Consider the function $F: \mathscr{P}(\mathbb{N}) \to \mathscr{P}(\mathbb{N})$ given by $$F(A) = \overline{A} = \{k \cdot n : k \in A, n \in \mathbb{N}\} = \bigcup_{n\in \mathbb{N}} nA$$

a) Show that $F$ is a Kuratowsky closure operator and describe the unique topology induced by $F$, that is, describe the open and closed sets of $(\mathbb{N}, \tau)$, where $\tau$ is the topology induced by $F$.

b) Show that a function $f: (\mathbb{N}, \tau) \to (\mathbb{N}, \tau) $ is continuous if and only if $m \vert n \implies f(m) \vert f(n)$.

For a), it's really trivial to show that $F$ satisfies the Kuratowsky closure axioms, so I don't need help with that. I understand that $A \subset \mathbb{N}$ is closed if and only if it contains all of the multiples of elements of $A$, so I think the only closed sets of $\mathbb{N}$ in this topology are $\emptyset, \mathbb{N}, 2\mathbb{N},3\mathbb{N}, 4\mathbb{N},5\mathbb{N}, 6\mathbb{N},7 \mathbb{N}, \cdots$, and so the only open sets would be the complements of those sets, but I have yet to convince myself that I'm not missing any sets. Are these really the only ones or have I forgot something here?

For b), I thought about using that $f$ is continuous $\iff f(\overline{A}) \subset \overline{f(A)}$, but I got nowhere with that unfortunately.


Some progress: about a), I now know I should say that those along with unions and intersections of them are really the only closed sets, it's a simple argument really:

Let $A = \{a_1, a_2, \cdots\}$ be a closed subset of $\mathbb{N}$ in this topology. Then it's pretty clear (because of how we constructed the closure operator) that $A = a_1 \mathbb{N} \cup a_2 \mathbb{N} \cup \cdots$

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    $\begingroup$ Get the definition of F and your set builder notation right: F(A) = { nk : n in N, k in A } $\endgroup$ – William Elliot Jan 28 '19 at 1:39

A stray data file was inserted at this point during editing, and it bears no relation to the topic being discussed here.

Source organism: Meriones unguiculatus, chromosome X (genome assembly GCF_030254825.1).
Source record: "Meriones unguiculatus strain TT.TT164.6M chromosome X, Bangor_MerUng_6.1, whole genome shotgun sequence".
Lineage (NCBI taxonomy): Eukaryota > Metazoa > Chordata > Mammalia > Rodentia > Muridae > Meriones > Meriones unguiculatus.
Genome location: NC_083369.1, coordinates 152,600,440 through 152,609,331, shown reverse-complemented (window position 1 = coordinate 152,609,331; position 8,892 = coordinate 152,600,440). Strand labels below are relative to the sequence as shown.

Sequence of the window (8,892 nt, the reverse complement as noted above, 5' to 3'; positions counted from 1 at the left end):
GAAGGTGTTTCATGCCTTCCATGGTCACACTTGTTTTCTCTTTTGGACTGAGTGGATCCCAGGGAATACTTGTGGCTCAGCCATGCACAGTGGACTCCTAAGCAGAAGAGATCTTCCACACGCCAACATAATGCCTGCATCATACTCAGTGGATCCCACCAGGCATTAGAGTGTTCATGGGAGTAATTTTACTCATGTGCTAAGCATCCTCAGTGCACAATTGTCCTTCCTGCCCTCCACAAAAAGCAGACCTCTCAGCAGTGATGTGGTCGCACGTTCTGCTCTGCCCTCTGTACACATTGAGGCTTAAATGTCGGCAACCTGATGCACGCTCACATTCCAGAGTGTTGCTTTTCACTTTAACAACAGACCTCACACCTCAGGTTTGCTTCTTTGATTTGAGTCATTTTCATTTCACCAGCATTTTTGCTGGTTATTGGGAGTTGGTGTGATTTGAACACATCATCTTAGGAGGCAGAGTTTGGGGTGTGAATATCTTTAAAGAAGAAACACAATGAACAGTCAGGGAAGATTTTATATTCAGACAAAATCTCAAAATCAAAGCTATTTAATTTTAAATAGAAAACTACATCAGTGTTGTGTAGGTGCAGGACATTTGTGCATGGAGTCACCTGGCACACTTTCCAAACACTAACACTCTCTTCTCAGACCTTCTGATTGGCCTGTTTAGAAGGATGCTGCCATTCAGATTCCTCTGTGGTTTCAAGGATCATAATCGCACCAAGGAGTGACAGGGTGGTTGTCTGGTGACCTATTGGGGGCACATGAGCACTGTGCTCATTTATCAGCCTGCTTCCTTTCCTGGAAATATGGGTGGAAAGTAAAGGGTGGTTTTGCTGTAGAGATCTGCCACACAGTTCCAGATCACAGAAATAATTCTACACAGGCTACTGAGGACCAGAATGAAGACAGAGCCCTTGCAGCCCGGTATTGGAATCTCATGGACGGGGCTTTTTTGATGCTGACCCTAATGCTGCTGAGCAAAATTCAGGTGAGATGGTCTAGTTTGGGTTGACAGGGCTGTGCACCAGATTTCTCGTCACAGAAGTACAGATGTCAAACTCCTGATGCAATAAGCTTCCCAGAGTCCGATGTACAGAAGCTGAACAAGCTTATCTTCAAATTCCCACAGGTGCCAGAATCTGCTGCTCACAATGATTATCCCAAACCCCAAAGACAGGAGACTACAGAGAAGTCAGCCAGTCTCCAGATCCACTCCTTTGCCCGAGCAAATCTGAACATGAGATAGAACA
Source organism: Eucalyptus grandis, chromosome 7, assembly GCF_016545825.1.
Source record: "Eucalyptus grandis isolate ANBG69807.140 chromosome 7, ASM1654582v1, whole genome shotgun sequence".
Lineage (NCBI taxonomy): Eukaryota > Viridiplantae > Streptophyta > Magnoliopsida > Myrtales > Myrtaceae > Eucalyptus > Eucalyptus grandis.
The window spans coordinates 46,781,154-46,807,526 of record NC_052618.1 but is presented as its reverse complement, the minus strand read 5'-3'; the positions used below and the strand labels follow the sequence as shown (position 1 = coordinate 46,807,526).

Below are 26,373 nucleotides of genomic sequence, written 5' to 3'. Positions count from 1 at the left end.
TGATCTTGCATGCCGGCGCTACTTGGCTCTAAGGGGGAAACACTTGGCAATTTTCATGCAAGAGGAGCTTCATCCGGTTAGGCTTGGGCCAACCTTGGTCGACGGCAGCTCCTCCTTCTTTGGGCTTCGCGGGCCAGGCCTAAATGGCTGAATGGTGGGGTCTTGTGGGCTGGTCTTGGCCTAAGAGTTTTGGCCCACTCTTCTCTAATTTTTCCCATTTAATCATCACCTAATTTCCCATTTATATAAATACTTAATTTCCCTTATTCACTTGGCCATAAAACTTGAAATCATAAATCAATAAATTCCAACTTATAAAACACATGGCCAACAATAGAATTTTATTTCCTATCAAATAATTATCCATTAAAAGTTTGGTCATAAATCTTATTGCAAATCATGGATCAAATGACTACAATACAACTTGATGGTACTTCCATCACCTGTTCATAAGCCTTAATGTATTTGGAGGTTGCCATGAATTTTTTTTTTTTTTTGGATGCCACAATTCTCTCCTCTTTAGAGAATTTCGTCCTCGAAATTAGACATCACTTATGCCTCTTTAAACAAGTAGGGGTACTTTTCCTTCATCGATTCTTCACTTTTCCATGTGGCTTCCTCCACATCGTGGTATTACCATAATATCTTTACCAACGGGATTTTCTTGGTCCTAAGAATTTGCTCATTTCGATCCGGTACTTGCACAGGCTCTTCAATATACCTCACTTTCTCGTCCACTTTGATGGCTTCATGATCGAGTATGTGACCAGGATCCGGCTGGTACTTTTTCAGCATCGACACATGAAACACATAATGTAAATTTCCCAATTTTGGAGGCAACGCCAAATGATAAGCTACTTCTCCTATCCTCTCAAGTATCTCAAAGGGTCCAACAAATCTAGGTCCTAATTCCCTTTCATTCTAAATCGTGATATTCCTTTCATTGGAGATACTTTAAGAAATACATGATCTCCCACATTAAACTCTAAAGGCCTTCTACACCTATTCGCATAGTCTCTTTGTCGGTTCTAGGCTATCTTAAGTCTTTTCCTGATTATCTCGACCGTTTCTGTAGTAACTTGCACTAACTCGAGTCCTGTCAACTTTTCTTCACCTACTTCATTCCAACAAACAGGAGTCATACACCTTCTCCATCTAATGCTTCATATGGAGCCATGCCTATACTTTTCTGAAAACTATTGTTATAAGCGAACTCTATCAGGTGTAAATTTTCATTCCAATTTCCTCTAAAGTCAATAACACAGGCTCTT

• $\begingroup$ @WilliamElliot fixed it, thanks. $\endgroup$ – Matheus Andrade Jan 28 '19 at 1:44
  • $\begingroup$ What is the closure of {3,5}? $\endgroup$ – William Elliot Jan 28 '19 at 1:44
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    $\begingroup$ Your set notation is still confusing. Write { x : x is even } with a colon. $\endgroup$ – William Elliot Jan 28 '19 at 1:52
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    $\begingroup$ @MatheusAndrade What is this: $\overline{A} = \{k \cdot n, k \in \mathbb{N}, n \in \mathbb{N}\}$ supposed to mean? $\endgroup$ – feynhat Jan 28 '19 at 2:11

As $K:\mathcal{P}(\mathbb{N}) \to \mathcal{P}(\mathbb{N})$, $A \to A\cdot \mathbb{N} = \{ an \mid a \in A, n \in \mathbb{N} \}$ is a closure operator, $K(A)$ is the closure of $A$

If for all $a,n \in \mathbb{N}$, $a|$n implies $f(a)|f(n)$,
then $f$ is continuous.
This is proven by showing $f[K(A)] \subseteq K(f[A])$:

If $y \in f[K(A)] = f(A\cdot \mathbb{N})$, then
there exist $a \in A$, $n \in \mathbb{N}$ with $y = f(an)$.
As $a|an$, we have that $f(a)|f(an)$. So there exists a $k$ with $f(an) = k\cdot f(a)$.
Whence, $y \in f(a)\cdot \mathbb{N} \subseteq f[A]\cdot \mathbb{N} = K(F[A])$.  QED.

If $f$ is continuous and $a|n$, then there exists $k$ with $n = ak$.
So $f(n) \in f(a\cdot \mathbb{N}) = f[K(\{a\}] \subseteq K(\{f(a)\}) = f(a)\cdot \mathbb{N}$
and $f(a)|f(n)$.

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  • $\begingroup$ I figure you're probably on mobile or something and that's the reason for the formatting, so I don't mind that. With a little bit of effort, I was able to fully understand your answer, so thanks a lot! $\endgroup$ – Matheus Andrade Jan 28 '19 at 10:10
  • $\begingroup$ @MatheusAndrade no, he just refuses to use MathJax or something like that... $\endgroup$ – Henno Brandsma Jan 28 '19 at 15:07

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